MacArthur Foundation to award grants reducing jail inmate numbers, costs
Jail populations have more than tripled since the 1980s. Unfortunately, so have the costs related to building and managing jails. Local governments throughout the country spend about $22.2 billion per year on correctional institutions.
The approximately 12 million admissions to jails throughout the country each year are almost 20 times the number of admissions to state and federal prisons.
The John D. and Catherine T. MacArthur Foundation says jails are at the root of a growing incarceration problem where many individuals are held only because they can’t afford bail or are simply awaiting trial – many for misdemeanors, traffic violations and property offenses that certainly do not make them a danger to the public. The Foundation says that nearly 75 percent of jail detainees who have been sentenced or are being held for pre-trial fall into that category of offenders.
This “over-incarceration,” as the Foundation calls it, is taking a big bite out of the budgets of government entities. The Vera Institute of Justice estimates that from 1982 to 2011, expenditures for building and operating jails increased by nearly 235 percent. Local governments throughout the country spend about $22.2 billion per year on correctional institutions.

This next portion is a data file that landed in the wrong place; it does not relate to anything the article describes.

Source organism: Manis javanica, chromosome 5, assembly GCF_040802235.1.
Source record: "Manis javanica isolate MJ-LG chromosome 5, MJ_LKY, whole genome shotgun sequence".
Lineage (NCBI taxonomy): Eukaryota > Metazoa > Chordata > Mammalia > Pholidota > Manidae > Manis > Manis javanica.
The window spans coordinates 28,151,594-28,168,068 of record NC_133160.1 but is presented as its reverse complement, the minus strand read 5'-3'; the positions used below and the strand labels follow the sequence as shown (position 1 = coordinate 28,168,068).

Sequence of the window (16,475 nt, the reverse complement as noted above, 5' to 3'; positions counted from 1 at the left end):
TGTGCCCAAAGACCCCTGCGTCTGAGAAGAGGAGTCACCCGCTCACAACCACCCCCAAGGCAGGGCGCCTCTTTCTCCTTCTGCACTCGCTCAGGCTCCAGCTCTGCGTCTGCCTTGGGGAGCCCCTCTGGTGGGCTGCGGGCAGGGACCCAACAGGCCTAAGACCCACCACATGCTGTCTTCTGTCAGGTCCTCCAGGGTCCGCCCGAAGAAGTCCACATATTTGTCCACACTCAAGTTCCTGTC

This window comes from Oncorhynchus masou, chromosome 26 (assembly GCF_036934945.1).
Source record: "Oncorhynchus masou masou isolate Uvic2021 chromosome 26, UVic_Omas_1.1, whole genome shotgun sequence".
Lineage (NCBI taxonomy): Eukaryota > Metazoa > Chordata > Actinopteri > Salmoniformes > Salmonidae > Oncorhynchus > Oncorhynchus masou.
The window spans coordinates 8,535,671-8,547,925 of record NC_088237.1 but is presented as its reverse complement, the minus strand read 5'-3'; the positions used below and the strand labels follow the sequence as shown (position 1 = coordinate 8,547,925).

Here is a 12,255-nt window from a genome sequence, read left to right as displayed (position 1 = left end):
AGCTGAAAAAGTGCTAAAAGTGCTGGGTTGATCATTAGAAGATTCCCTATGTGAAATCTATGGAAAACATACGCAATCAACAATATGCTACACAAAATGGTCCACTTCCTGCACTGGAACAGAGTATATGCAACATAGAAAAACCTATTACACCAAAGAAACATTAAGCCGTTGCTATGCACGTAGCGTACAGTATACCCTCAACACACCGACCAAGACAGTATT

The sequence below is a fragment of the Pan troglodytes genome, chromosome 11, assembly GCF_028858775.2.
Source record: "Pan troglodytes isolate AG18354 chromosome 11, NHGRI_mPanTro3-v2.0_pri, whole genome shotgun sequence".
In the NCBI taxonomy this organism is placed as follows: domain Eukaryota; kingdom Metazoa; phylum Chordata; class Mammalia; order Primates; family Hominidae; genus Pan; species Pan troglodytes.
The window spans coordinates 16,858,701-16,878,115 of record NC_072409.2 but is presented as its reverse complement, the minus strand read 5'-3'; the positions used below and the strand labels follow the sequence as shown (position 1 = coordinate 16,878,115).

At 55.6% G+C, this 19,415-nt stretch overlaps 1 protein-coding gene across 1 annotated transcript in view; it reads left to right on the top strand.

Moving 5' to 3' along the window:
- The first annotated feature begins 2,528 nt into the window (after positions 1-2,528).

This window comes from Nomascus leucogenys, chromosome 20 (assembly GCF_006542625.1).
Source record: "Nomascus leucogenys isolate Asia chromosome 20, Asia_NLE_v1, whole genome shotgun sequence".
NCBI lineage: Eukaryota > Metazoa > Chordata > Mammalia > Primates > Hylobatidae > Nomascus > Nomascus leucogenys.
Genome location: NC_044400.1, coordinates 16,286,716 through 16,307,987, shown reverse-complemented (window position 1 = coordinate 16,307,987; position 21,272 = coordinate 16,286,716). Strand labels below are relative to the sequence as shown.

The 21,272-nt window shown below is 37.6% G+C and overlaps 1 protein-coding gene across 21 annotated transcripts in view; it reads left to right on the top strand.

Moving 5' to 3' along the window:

In Texas, only 19 of the state’s 254 counties do not have at least one jail. According to figures on the Texas Commission on Jail Standards Web site, the incarceration rates of local county jail inmates in the state has risen from 1.2 per thousand in general population in 1987 to 2.34 in 2012. In January of this year, the 62,360 inmates in county jails represented more than 65 percent of jail capacity of 95,309.
To help reduce the number of people languishing in jails, where little is done to ready them for return to society and even a short period of incarceration can interrupt educational endeavors and jobs, break up families, jeopardize housing and even sometimes promote future criminal behavior, the MacArthur Foundation is prepared to invest money for better outcomes. The Foundation will award $75 million over the next five years to local jail operators who propose new ways to reduce the number of people being held in jails.
Eligible to apply this month for funding are officials from states, cities, counties, tribes and judicial districts with a jail that holds at least 50 people. The Foundation will award planning grants of $125,000 each to up to 20 local jurisdictions and up to 10 will receive $2 million per year to put their proposals into operation.
This could be good news for some Texas jails. In Cameron County, for instance, there were once programs subsidized to help inmates learn skills, but funding for them no longer exists. Sheriff Omar Lucio said in an interview recently that he would like to see some of those programs return. The jail had a very popular GED program that was once funded by the state. And, female inmates worked at several local factories. But those facilities moved to Mexico, which hurt their chances for securing those kinds of jobs once out of jail.
The MacArthur Foundation’s Safety and Justice Challenge will support cities and counties across the country seeking to create fair, more effective local justice systems that improve public safety, save taxpayer money and lead to better social outcomes. The Foundation released a request for proposals for the competition this week.